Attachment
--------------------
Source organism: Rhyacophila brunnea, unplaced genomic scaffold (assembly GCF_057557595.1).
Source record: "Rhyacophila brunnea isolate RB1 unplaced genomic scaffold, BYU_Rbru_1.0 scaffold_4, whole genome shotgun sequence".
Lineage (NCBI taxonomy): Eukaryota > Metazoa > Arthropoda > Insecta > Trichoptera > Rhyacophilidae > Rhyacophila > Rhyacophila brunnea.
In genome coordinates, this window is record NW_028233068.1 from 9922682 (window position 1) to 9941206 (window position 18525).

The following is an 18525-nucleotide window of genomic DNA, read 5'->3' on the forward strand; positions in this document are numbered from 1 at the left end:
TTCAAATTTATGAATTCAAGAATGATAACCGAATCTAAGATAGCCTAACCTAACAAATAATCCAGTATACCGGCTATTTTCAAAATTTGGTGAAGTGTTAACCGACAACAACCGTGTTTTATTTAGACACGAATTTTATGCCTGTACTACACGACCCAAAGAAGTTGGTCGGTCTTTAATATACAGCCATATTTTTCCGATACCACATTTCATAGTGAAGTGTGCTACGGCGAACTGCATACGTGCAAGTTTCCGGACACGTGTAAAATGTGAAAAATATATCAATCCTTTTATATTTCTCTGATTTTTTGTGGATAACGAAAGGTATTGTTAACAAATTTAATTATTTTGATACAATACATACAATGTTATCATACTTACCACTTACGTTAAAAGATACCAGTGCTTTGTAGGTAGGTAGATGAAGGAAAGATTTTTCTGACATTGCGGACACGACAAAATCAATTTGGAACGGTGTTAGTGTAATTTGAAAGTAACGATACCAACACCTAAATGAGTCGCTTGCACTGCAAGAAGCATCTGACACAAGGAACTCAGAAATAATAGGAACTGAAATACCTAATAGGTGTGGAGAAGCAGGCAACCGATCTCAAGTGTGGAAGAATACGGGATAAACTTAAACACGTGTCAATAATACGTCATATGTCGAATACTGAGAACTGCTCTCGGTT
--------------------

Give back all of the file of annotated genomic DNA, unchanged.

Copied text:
Source organism: Rhyacophila brunnea, unplaced genomic scaffold (assembly GCF_057557595.1).
Source record: "Rhyacophila brunnea isolate RB1 unplaced genomic scaffold, BYU_Rbru_1.0 scaffold_4, whole genome shotgun sequence".
Lineage (NCBI taxonomy): Eukaryota > Metazoa > Arthropoda > Insecta > Trichoptera > Rhyacophilidae > Rhyacophila > Rhyacophila brunnea.
In genome coordinates, this window is record NW_028233068.1 from 9922682 (window position 1) to 9941206 (window position 18525).

The following is an 18525-nucleotide window of genomic DNA, read 5'->3' on the forward strand; positions in this document are numbered from 1 at the left end:
TTCAAATTTATGAATTCAAGAATGATAACCGAATCTAAGATAGCCTAACCTAACAAATAATCCAGTATACCGGCTATTTTCAAAATTTGGTGAAGTGTTAACCGACAACAACCGTGTTTTATTTAGACACGAATTTTATGCCTGTACTACACGACCCAAAGAAGTTGGTCGGTCTTTAATATACAGCCATATTTTTCCGATACCACATTTCATAGTGAAGTGTGCTACGGCGAACTGCATACGTGCAAGTTTCCGGACACGTGTAAAATGTGAAAAATATATCAATCCTTTTATATTTCTCTGATTTTTTGTGGATAACGAAAGGTATTGTTAACAAATTTAATTATTTTGATACAATACATACAATGTTATCATACTTACCACTTACGTTAAAAGATACCAGTGCTTTGTAGGTAGGTAGATGAAGGAAAGATTTTTCTGACATTGCGGACACGACAAAATCAATTTGGAACGGTGTTAGTGTAATTTGAAAGTAACGATACCAACACCTAAATGAGTCGCTTGCACTGCAAGAAGCATCTGACACAAGGAACTCAGAAATAATAGGAACTGAAATACCTAATAGGTGTGGAGAAGCAGGCAACCGATCTCAAGTGTGGAAGAATACGGGATAAACTTAAACACGTGTCAATAATACGTCATATGTCGAATACTGAGAACTGCTCTCGGTT